“My in-laws had had CAREGivers since 2003, when my father-in- law first needed one. He died in 2005. My mother-in- law continued to have a CAREGiver, and she died in 2013,” said Bill, who was honored as CAREGiver of the Month for July 2016. “I really liked my in-laws’CAREGivers, and they worked well with our situation. They were helpful and responsive.”
Bill has a huge reservoir of compassion to help others, young and old. The 1986 graduate of Northwestern University in Evanston, Illinois, had worked in the food industry. But Bill remained home with his daughters after their family moved from Los Angeles to Denver for his wife’s job transfer 20 years ago. Their oldest daughter is working now on her degree at Northeastern University in Boston, and their youngest daughter is attending Washington University in St. Louis. He treasures those family caregiving years.
“In addition to everything else involving my daughters, I coached their soccer teams for nine seasons. But the extent of my strategy was to point and say, ‘kick the ball that way,’ ” joked Bill, who also is a religion teacher at Hebrew Educational Alliance, having instructed fourth graders for the past six years. “I enjoy working with young people and seniors, and I wanted a part-time job. I found that working part time for Home Instead Senior Care is optimal. Carrying too many hours does not work for me and my family, and the office schedulers respect that.”
Bill said his daughters enjoy hearing about his CAREGiver work, which has offered them a different perspective on life. “Certainly, working with clients gives my family an appreciation for life situations other than their own. For instance, when my daughters think they have problems and I explain the challenges some of my clients encounter, theirs may not seem so overwhelming,” Bill said.
While working as a CAREGiver, Bill also serves as a long-distance family caregiver. His parents, in their 80s, are still living in Phoenix, where he grew up. They are doing “medium,” as Bill describes it, while remaining in their own home. He recommended a CAREGiver after his mother underwent a medical procedure in 2015, and the CAREGiver helped for about two months until his mother recovered sufficiently. “My parents now know what is possible if and when they need more help on an immediate basis,” Bill said.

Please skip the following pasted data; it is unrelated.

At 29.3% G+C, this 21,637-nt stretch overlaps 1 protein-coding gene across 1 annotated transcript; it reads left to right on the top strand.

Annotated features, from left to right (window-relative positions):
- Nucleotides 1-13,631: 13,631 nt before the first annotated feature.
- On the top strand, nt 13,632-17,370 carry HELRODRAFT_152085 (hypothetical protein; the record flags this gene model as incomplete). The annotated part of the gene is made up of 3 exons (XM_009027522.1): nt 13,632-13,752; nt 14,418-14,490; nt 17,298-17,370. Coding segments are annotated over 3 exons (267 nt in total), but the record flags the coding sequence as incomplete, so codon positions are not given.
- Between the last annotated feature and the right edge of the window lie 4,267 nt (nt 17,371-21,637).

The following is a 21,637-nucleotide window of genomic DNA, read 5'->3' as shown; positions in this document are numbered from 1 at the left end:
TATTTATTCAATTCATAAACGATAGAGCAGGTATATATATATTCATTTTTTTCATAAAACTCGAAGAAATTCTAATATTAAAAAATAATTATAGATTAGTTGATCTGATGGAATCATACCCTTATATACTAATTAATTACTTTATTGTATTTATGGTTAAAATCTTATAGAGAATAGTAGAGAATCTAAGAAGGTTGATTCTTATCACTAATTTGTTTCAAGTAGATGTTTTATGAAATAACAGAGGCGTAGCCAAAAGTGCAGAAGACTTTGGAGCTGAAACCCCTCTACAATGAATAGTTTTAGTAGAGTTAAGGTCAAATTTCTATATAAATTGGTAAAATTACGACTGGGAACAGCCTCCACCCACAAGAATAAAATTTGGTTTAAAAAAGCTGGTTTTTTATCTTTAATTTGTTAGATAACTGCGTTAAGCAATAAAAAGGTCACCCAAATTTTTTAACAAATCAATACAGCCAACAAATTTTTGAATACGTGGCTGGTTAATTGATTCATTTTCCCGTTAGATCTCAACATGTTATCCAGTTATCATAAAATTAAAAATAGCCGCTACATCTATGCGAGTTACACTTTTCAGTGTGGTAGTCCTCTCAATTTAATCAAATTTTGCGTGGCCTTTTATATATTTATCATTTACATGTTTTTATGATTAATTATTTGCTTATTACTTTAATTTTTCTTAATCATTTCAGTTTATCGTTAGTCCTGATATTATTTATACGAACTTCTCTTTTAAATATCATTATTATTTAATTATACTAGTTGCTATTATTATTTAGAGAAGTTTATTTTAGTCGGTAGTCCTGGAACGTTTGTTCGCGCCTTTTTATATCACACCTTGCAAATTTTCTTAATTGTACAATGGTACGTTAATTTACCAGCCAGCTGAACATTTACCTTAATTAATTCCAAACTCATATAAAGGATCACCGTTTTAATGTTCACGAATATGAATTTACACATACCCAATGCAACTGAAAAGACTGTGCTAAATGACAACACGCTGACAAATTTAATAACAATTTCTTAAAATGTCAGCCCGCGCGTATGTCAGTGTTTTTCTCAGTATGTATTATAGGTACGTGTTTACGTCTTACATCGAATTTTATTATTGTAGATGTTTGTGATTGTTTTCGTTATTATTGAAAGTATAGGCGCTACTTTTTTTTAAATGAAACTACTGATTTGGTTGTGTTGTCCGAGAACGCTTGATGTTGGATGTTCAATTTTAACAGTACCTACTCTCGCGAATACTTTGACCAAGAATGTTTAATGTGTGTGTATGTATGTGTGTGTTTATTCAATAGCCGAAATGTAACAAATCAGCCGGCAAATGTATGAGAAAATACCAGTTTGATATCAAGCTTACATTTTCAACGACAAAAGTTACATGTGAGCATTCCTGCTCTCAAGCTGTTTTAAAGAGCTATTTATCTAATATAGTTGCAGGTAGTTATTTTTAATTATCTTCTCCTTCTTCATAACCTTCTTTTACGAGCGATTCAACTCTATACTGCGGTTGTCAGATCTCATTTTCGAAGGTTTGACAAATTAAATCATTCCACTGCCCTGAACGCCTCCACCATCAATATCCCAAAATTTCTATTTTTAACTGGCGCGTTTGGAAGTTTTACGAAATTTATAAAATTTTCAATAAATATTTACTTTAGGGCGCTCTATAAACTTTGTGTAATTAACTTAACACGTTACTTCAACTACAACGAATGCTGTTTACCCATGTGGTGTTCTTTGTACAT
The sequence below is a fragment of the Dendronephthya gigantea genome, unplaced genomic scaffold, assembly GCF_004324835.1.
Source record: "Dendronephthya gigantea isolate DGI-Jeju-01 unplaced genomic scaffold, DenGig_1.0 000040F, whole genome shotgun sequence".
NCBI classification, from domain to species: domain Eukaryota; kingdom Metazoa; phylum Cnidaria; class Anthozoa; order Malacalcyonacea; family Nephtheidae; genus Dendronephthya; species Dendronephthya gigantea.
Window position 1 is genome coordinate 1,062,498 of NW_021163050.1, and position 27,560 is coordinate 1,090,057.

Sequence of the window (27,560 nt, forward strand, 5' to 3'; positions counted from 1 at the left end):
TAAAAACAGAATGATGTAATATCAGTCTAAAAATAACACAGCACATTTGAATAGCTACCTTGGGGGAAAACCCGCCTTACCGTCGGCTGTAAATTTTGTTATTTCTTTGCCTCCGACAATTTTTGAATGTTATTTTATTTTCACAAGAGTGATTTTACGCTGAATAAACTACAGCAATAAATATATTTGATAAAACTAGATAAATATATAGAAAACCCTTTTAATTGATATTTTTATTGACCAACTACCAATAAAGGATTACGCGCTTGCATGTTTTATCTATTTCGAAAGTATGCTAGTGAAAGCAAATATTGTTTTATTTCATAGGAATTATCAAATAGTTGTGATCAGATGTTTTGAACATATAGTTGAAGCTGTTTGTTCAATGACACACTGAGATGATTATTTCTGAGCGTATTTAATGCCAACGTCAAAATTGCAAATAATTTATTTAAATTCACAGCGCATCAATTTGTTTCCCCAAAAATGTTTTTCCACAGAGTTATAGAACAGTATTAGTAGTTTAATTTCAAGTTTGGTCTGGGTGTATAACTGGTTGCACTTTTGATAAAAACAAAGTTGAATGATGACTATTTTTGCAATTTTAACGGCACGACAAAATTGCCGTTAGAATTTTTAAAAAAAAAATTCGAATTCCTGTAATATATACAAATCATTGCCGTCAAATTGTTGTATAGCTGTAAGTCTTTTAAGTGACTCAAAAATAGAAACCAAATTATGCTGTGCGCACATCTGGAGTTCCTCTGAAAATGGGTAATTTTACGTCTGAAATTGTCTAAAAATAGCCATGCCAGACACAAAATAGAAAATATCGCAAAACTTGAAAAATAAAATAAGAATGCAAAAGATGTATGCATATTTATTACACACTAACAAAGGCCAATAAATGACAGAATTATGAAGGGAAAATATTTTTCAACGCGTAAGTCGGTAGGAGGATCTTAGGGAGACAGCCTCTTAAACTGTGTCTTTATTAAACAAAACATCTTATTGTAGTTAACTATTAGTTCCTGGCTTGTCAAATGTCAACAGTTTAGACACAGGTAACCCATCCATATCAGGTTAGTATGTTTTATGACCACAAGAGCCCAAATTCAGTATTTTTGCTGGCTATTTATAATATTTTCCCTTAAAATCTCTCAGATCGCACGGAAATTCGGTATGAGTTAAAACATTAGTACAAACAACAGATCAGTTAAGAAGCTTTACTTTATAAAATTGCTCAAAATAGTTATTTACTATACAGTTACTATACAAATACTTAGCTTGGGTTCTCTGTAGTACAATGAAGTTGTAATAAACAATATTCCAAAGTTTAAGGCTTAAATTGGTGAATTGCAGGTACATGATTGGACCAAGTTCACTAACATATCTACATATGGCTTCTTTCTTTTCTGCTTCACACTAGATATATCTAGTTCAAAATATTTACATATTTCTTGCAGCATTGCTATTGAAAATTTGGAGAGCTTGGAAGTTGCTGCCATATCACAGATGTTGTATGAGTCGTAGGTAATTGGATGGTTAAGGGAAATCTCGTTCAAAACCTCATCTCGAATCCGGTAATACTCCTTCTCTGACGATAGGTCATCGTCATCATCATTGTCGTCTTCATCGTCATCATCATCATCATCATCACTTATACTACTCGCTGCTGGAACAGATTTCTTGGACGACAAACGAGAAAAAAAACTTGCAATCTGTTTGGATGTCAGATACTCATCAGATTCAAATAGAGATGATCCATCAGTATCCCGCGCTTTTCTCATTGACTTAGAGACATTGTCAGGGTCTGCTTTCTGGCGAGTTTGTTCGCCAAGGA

CAREGivers, Bill emphasized, make a difference for seniors. “Home Instead Senior Care is great from an outside perspective, looking at the company as a family member of a senior loved one. Home Instead is also good from an inside perspective when I consider the franchise as oneof its employee,” Bill said. “The training was very good. You realize you won’t remember everything, but the training gives you a good feel for what you need to know. Laura, our trainer, is fabulous. She is both a nurse and a former CAREGiver.”
Bill added: “The CAREGiver-client matchups are very good. I have male clients, and I have found compatible personalities, really great fits. The schedulers have the hardest jobs at the franchise because in addition to matching clients and CAREGivers, they are scrambling with last-minute fill-ins.”
Bill’s four regular clients are ages 62 through 92, and usually he is providing companionship to deliver respite for their wives. “My clients’ wives need time away for shopping and errands. In addition, I have gone with clients on numerous medical appointments and have sat with them and listened intently so that families or medical people at their facilities will know how to proceed. I went with one man during an MRI and relayed the results to the appropriate people,” Bill said.
The reasons for requesting a CAREGiver are many. Bill remembers a one-time assignment that brought out the football fan in him. “A wife called the office and wanted someone to watch last season’s AFC championship game between the Denver Broncos and New England Patriots with her husband. She wanted to go out during the game and get some things done, and she prepared snacks for her husband and me. It was my only visit with this client, but it went really well. He has hearing loss and had the TV volume cranked to 87, but we had a good time, it was a close game and the Broncos won,” Bill said.
Tsehay Is a Ray of Sunlight to Clients
Tsehay’s Companionship Was Important to Client
Elisa Recalls Her Struggle, Wants to Help Others
Doris’ Attitude of Helping Others Began During Childhood
Home Instead offers free monthly newsletters with tips and advice for caregivers of elderly loved ones.
Each Home Instead Senior Care franchise is independently owned and operated.